Superconducting YBa2Cu3O7-x

Synthetic procedure from Colin Greaves, "Structural, Electrical and Magnetic Properties of Perovskite Ceramics," in Inorganic Experiments, edited by J. Derek Woolins, Wiley-VCH, 1994, pages 265-270 (ISBN 3527305106).

The magnetic flux of a magnet will not penetrate a superconducting material, enabling a magnet to be levitated on a superconducting material. In this experiment a pellet of YBa2Cu3Ox is prepared and cooled to its superconducting state in liquid nitrogen. See A. B. Ellis, " Superconductors: Better levitation through chemistry," J. Chem. Educ., 64(10), 836-841 (1987).


Wear eye protection

Thermal gloves recommended

Dry reagents (Y2O3, CuO, and BaCO3) in an oven at 400°C for several hours.

Weigh out a 1:2:3 molar ratio of Y:Ba:Cu (0.3023 g CuO, 0.5000 g BaCO3,and 0.1430 g Y2O3). Grind the materials to mix.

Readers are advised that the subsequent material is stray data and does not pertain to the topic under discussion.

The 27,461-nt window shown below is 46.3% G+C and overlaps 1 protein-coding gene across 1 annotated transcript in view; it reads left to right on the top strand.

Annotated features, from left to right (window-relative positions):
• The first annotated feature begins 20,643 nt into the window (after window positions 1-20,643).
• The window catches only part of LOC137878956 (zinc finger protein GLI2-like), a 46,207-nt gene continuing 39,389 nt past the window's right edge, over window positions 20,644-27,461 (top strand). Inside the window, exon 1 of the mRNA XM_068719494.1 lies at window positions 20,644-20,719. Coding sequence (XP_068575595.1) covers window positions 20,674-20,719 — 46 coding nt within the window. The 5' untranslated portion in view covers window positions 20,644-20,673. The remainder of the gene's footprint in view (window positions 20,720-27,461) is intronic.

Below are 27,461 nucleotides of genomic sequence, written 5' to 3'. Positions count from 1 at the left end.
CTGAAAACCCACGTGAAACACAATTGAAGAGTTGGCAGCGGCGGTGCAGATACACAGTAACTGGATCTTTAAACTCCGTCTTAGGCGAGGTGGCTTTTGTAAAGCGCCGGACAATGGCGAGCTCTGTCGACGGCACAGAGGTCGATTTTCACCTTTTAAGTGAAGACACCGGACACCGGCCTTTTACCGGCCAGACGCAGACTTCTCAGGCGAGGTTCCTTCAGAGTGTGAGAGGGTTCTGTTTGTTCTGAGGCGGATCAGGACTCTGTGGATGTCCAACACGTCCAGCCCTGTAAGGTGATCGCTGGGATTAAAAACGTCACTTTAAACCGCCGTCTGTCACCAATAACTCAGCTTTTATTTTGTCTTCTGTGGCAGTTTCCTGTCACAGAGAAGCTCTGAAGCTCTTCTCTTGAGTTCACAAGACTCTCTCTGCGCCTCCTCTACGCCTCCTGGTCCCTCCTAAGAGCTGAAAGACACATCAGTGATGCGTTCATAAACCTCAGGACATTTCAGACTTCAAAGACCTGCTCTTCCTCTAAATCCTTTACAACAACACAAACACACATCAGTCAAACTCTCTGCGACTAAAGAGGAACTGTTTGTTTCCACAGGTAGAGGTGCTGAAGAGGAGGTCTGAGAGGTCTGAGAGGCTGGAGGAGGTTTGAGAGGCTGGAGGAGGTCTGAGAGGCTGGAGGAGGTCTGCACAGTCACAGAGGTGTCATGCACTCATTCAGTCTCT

Load 1/3 to 1/2 the material in a 13-mm diameter pellet die.

Press at 5000 kg in a hydraulic press.

Make two or three pellets total.

Transfer the pellets to an alumina boat and load into an open quartz tube in a tube furnace.

Heat at 930°C for 12 hours.
Cool to 500°C and hold for 1 hour.
Cool to 400°C over 30 minutes.
Remove and/or cool to room temperature



Cool a pellet in liquid nitrogen. An inverted foam cup makes an excellent insulating stand to hold the pellet. A magnet placed at the correct height above a superconducting pellet will levitate.

A levitating magnet supported by a superconductor can be freely spun.

Long term exposure to moisture may cause the pellet to crumble. A wax or polymer coating may help preserve the pellet.

Additional levitation movies

Developed in collaboration with the
University of Wisconsin Materials Research Science and Engineering Center
Interdisciplinary Education Group   |   MRSEC on Nanostructured Interfaces
This page created by George Lisensky, Beloit College.  Last modified June 16, 2013 .